Merger off the table

In the same week, the Executive Board announces that it has postponed the merger plans. “Despite wide support within Erasmus University for the ambition to create a stronger cluster of Social Sciences and Philosophy and a broad desire to intensify the cooperation between both faculties, based on the advice of the faculty councils, the Executive Board concludes that achieving a formal merger would not currently benefit this shared ambition.”

The board also appoints a new interim dean: Frank van der Duijn Schouten. The board praises him as a ‘bridge builder’, exactly the same term they used over a year ago to mark the arrival of Van den Boom.

At the beginning of July, an independent research bureau embarks on a ‘culture survey’ on behalf of the Executive Board in response to signals of ‘tensions and division’. “This will give everyone better insight into the current organisation culture and with that knowledge we can embark on a process to work better together where necessary and increase mutual trust.”

‘Out of control’

A communications staff member from another faculty who wishes to remain anonymous complains about the attitude of the Executive Board. “The rector said in EM that he found the issue ‘problematic’,” he says. “I’m amazed that they didn’t publicly come out with a statement earlier. They should have sympathised with Van den Boom and said that this should have taken an official route. This attitude is typical of an unsafe working environment.”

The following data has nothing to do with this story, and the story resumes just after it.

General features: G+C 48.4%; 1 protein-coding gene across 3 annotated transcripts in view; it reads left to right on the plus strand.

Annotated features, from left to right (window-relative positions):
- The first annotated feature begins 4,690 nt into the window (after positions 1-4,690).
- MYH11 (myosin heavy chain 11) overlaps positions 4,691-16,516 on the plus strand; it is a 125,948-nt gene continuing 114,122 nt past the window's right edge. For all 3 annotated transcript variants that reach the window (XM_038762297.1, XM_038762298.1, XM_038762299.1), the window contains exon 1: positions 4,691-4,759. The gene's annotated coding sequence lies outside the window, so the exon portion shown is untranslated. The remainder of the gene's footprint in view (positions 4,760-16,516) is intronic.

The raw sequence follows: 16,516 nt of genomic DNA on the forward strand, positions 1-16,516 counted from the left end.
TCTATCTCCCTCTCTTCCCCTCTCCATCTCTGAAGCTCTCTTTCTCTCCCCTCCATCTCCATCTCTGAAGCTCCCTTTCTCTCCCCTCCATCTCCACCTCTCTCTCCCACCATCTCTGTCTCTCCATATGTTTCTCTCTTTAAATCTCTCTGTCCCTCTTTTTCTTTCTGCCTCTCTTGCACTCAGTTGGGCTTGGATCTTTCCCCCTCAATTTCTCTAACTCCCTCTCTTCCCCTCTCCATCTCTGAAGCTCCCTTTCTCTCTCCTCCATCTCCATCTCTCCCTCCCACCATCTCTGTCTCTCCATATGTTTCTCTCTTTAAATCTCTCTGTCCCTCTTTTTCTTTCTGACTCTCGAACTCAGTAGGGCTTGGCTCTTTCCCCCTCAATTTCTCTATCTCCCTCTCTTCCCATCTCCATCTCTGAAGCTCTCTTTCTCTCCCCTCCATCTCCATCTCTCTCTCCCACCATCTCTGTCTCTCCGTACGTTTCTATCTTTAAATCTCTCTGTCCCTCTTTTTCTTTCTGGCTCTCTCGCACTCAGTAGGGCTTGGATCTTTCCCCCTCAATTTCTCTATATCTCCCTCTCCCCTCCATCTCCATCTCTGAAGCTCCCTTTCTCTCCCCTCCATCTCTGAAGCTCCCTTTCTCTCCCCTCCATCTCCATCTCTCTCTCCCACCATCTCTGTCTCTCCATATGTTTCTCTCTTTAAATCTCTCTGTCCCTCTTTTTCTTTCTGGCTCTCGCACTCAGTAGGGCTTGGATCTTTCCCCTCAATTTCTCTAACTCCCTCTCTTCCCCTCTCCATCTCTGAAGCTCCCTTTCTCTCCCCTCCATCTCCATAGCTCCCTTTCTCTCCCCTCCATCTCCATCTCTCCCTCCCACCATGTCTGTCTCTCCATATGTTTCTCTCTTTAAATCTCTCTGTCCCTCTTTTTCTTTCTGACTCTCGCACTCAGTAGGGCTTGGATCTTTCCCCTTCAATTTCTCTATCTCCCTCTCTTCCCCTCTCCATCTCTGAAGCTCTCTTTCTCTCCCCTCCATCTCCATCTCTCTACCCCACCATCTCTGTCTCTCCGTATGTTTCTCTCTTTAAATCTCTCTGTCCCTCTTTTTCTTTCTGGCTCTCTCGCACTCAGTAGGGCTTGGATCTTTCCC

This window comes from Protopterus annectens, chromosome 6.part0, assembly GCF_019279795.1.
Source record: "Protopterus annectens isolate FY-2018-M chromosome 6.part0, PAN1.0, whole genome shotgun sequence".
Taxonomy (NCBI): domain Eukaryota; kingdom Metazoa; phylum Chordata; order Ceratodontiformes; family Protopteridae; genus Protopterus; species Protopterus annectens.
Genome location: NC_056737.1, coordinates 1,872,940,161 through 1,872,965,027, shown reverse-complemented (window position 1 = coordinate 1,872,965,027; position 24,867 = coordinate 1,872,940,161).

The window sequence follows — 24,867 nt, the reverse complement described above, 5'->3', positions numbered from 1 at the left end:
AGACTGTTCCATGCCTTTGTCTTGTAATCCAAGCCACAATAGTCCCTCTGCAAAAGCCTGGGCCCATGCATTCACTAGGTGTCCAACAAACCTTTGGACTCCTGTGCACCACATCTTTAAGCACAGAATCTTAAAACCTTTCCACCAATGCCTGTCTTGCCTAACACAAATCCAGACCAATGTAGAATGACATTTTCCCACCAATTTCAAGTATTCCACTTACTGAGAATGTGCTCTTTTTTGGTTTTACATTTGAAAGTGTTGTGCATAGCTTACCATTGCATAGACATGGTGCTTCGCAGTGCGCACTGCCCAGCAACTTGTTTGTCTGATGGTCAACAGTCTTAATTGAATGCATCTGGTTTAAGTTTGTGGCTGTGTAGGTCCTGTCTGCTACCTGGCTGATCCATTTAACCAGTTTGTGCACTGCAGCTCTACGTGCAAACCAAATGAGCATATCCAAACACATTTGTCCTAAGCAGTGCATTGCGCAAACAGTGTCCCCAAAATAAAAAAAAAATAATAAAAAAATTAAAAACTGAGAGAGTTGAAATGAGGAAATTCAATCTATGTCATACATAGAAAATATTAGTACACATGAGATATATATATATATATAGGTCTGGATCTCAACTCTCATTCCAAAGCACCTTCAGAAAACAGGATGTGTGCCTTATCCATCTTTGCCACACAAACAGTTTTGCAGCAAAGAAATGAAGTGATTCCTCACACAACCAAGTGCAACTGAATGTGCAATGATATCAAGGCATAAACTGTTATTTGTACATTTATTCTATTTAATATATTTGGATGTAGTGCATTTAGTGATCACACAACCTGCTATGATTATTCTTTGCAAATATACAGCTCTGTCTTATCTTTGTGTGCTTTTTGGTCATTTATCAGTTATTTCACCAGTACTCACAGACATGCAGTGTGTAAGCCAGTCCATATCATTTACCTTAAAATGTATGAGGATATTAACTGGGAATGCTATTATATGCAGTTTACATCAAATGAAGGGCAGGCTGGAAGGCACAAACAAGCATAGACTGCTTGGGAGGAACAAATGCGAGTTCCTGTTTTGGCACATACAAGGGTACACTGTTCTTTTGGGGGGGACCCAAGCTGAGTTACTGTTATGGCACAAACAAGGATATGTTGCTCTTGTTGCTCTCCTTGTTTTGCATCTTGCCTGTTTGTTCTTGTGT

Van Zoonen calls it ‘sad that it has gotten so out of control.’ “Constant lack of finance and fierce competition lead to a culture of every man for himself – we know that from all universities,” she says. “Apparently the pressure becomes so high that you mercilessly just humiliate someone. This isn’t how universities foster good academics,” she concludes. “Or nice people.”

Susanne Janssen and Filip Vermeylen talked to us on behalf of the management team. Jeroen Jansz and Maria Grever did not want to comment. Janssen and Vermeylen say that they do not recognise themselves in the description of intimidation, culture of fear, manipulation or a ‘smear campaign’ against Van den Boom. ‘Such unfounded accusations are hurtful,’ Janssen says. ‘We don’t understand it or recognise it. It’s damaging for the faculty and for the two inspections that are due. I don’t know what people want to achieve by this.’ Vermeylen: ‘If this is how they feel, there’s an integrity coordinator or an ombudsman. That’s the great thing about a university, that you have these institutions. We really have no idea about concrete complaints in that respect. It’s in everybody’s interest that people are able to work in a safe environment.’

They both strongly deny having spoken to the NRC about the plagiarism issue. Nor can they imagine their colleagues Jansz or Grever having done so. Janssen says she finds it ‘tragic’ to learn that the article about Van den Boom was published in the newspaper.